A Norwegian tourist was bitten by a bull shark in Bangkok, Thailand April 15.
Werner Danielsen was swimming at Sai Noi Beach off Khao Tao Village, Hua Hin when a shark grabbed his left foot.
“I was about 100 yards from the land when it was raining. It took three bites and then disappeared,” Danielsen told NTB, a Norwegian news agency*.
The Norwegian began swimming back to shore. “It was a long way to land, so it was a tough experience. I was terrified, afraid that the sharks in the area should go after the blood and attack again,” he said.
The 54-year-old man was able to make it back to shore and was assisted out of the water by friends and beachgoers.
Four men carried Danielson to the beach entrance and tightened a towel into a makeshift tourniquet to stem bleeding. Locals arranged transportation to the hospital via a pickup truck. Several of the Good Samaritans carried Danielson to the waiting truck.
He received 19 stitches at the local hospital.
“I have three different bitemarks. Fortunately, all the bites were above the heel, so it was impossible to bite over the heel,” he said.
If translations of his account are correct, it appears he may have several broken bones in his foot from the top of the big toe back to the heel.
“I have no feelings in three of my toes, but I’m optimistic,” he said.
Danielson, whose wife is Thai, said he is not afraid to return to the same beach after he heals.
“I have been to Hua Hin and the bath room [see translation] for many years, and there has never been any problem. I’m going to think about sharks the next time I bathe, but I do not think I’m afraid.”
Reaction to his bite has been unusual.
Tracking Sharks became aware of the incident April 16, at which time officials said Danielson had been injured on sea rocks. A video showing a bleeding Danielson being carried from the water posted to social media was quickly deleted.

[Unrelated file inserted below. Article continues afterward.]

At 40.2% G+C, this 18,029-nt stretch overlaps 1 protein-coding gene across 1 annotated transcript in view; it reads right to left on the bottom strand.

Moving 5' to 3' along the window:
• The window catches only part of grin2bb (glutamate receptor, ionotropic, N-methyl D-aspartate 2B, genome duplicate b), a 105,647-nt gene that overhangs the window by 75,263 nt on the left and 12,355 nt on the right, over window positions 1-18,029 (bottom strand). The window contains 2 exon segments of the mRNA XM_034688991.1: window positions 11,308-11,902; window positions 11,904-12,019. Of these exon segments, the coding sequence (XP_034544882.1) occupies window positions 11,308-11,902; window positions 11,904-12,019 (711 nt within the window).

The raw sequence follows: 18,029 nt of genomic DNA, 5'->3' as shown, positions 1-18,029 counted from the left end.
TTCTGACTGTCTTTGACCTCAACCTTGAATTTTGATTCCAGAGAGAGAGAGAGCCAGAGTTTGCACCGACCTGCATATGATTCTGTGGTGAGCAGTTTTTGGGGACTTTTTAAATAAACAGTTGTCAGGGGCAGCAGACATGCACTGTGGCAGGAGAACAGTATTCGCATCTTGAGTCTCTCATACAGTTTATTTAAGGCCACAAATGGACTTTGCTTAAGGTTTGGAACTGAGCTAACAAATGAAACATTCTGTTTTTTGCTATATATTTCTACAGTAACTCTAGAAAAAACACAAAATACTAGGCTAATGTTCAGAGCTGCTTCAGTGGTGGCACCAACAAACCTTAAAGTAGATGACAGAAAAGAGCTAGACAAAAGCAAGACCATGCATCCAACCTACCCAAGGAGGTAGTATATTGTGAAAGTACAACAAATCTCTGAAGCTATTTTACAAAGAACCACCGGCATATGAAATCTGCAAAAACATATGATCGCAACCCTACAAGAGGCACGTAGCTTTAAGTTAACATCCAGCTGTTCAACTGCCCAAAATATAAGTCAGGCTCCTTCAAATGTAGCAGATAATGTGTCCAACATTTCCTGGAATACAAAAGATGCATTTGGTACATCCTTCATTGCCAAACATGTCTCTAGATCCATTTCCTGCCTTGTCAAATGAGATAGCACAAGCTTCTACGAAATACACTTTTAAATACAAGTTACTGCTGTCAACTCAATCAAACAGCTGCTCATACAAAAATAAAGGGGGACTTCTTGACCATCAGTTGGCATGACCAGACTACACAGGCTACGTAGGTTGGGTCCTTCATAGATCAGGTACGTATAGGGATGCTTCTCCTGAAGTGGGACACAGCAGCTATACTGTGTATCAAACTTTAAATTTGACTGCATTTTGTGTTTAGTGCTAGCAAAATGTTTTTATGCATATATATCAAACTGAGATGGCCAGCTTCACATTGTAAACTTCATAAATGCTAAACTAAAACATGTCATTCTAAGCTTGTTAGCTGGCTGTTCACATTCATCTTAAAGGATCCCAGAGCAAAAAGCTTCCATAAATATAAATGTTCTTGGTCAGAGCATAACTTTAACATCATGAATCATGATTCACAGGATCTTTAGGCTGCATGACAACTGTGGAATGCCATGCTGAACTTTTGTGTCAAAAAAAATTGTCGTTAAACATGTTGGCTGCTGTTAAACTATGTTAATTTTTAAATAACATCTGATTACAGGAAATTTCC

Officials have now confirmed he was bitten by a shark and have taken anti-shark measures.
Both municipal and provincial budgets have been tapped to install a 350-meter net at Sai Noi Beach. The net is expected to be installed with in 20 days.
Warning signs have also been placed advising swimmers not to swim farther than 20 meters from shore.
Boats will be stationed along the beaches to ensure rapid response to any possible shark attack.
While the reaction has been swift, the use of a shark net could be considered a bad decision. Nets will often catch nontargeted species such as turtles, dolphins and other harmless sea creatures.
The odds of being bitten by a shark are extremely slim. One contributing factor in Mr. Danielsen’s bite was the distance from shore at which he was swimming.
There have been a total of 19 shark attack bites* in 2018, 0 of which were fatal**; 1 was reported in the US, with 0 occurring in Florida and 1 in Hawaii. Nine have been reported in Australia, none of which was fatal. Two unconfirmed worldwide and not included in the total count.
All locations have been marked on the 2018 Shark Attack Bites Tracking Map.
*Four with no injury
**One possible scavenge
*Translation from Norwegian